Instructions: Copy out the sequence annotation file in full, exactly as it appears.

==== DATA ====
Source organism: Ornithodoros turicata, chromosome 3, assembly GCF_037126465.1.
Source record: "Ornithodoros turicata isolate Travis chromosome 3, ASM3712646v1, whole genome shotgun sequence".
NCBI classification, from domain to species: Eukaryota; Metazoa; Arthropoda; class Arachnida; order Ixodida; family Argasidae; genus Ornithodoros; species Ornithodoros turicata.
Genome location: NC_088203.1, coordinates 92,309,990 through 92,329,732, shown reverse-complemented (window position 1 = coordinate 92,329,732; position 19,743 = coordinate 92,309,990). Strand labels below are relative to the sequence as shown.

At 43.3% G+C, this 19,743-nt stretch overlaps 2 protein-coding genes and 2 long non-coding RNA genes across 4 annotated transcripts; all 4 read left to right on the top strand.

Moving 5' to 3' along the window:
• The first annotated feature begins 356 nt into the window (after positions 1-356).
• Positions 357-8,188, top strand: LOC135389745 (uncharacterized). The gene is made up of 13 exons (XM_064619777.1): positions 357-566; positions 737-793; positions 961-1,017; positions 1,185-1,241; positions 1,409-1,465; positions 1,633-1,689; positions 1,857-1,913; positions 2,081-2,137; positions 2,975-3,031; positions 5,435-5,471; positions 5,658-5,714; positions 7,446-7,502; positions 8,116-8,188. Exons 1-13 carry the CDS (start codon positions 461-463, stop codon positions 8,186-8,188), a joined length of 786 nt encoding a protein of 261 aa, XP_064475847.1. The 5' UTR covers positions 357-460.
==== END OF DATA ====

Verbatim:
Source organism: Ornithodoros turicata, chromosome 3, assembly GCF_037126465.1.
Source record: "Ornithodoros turicata isolate Travis chromosome 3, ASM3712646v1, whole genome shotgun sequence".
NCBI classification, from domain to species: Eukaryota; Metazoa; Arthropoda; class Arachnida; order Ixodida; family Argasidae; genus Ornithodoros; species Ornithodoros turicata.
Genome location: NC_088203.1, coordinates 92,309,990 through 92,329,732, shown reverse-complemented (window position 1 = coordinate 92,329,732; position 19,743 = coordinate 92,309,990). Strand labels below are relative to the sequence as shown.

At 43.3% G+C, this 19,743-nt stretch overlaps 2 protein-coding genes and 2 long non-coding RNA genes across 4 annotated transcripts; all 4 read left to right on the top strand.

Moving 5' to 3' along the window:
• The first annotated feature begins 356 nt into the window (after positions 1-356).
• Positions 357-8,188, top strand: LOC135389745 (uncharacterized). The gene is made up of 13 exons (XM_064619777.1): positions 357-566; positions 737-793; positions 961-1,017; positions 1,185-1,241; positions 1,409-1,465; positions 1,633-1,689; positions 1,857-1,913; positions 2,081-2,137; positions 2,975-3,031; positions 5,435-5,471; positions 5,658-5,714; positions 7,446-7,502; positions 8,116-8,188. Exons 1-13 carry the CDS (start codon positions 461-463, stop codon positions 8,186-8,188), a joined length of 786 nt encoding a protein of 261 aa, XP_064475847.1. The 5' UTR covers positions 357-460.